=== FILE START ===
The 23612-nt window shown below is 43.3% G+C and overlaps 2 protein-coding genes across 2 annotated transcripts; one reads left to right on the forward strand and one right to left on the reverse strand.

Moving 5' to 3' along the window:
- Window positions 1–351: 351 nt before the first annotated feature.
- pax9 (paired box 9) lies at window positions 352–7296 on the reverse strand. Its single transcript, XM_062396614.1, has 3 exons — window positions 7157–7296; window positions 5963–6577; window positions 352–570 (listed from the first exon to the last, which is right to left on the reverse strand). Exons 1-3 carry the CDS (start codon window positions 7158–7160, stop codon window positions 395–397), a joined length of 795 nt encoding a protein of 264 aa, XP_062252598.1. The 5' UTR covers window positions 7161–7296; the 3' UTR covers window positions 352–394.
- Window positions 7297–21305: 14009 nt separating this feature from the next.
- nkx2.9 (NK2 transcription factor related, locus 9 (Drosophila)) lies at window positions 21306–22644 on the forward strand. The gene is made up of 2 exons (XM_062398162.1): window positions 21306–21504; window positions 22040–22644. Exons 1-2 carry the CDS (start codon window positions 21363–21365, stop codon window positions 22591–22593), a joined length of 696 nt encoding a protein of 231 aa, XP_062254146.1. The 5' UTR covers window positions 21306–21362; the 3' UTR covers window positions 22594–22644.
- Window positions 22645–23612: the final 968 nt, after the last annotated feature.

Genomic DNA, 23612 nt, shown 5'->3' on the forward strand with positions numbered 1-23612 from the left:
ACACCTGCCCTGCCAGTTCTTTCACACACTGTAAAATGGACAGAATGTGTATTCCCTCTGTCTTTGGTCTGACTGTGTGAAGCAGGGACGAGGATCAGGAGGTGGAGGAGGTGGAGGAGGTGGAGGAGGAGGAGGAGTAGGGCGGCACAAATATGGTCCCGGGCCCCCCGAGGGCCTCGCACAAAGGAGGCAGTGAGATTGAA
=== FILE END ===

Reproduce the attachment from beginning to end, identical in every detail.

The 23612-nt window shown below is 43.3% G+C and overlaps 2 protein-coding genes across 2 annotated transcripts; one reads left to right on the forward strand and one right to left on the reverse strand.

Moving 5' to 3' along the window:
- Window positions 1–351: 351 nt before the first annotated feature.
- pax9 (paired box 9) lies at window positions 352–7296 on the reverse strand. Its single transcript, XM_062396614.1, has 3 exons — window positions 7157–7296; window positions 5963–6577; window positions 352–570 (listed from the first exon to the last, which is right to left on the reverse strand). Exons 1-3 carry the CDS (start codon window positions 7158–7160, stop codon window positions 395–397), a joined length of 795 nt encoding a protein of 264 aa, XP_062252598.1. The 5' UTR covers window positions 7161–7296; the 3' UTR covers window positions 352–394.
- Window positions 7297–21305: 14009 nt separating this feature from the next.
- nkx2.9 (NK2 transcription factor related, locus 9 (Drosophila)) lies at window positions 21306–22644 on the forward strand. The gene is made up of 2 exons (XM_062398162.1): window positions 21306–21504; window positions 22040–22644. Exons 1-2 carry the CDS (start codon window positions 21363–21365, stop codon window positions 22591–22593), a joined length of 696 nt encoding a protein of 231 aa, XP_062254146.1. The 5' UTR covers window positions 21306–21362; the 3' UTR covers window positions 22594–22644.
- Window positions 22645–23612: the final 968 nt, after the last annotated feature.

Genomic DNA, 23612 nt, shown 5'->3' on the forward strand with positions numbered 1-23612 from the left:
ACACCTGCCCTGCCAGTTCTTTCACACACTGTAAAATGGACAGAATGTGTATTCCCTCTGTCTTTGGTCTGACTGTGTGAAGCAGGGACGAGGATCAGGAGGTGGAGGAGGTGGAGGAGGTGGAGGAGGAGGAGGAGTAGGGCGGCACAAATATGGTCCCGGGCCCCCCGAGGGCCTCGCACAAAGGAGGCAGTGAGATTGAA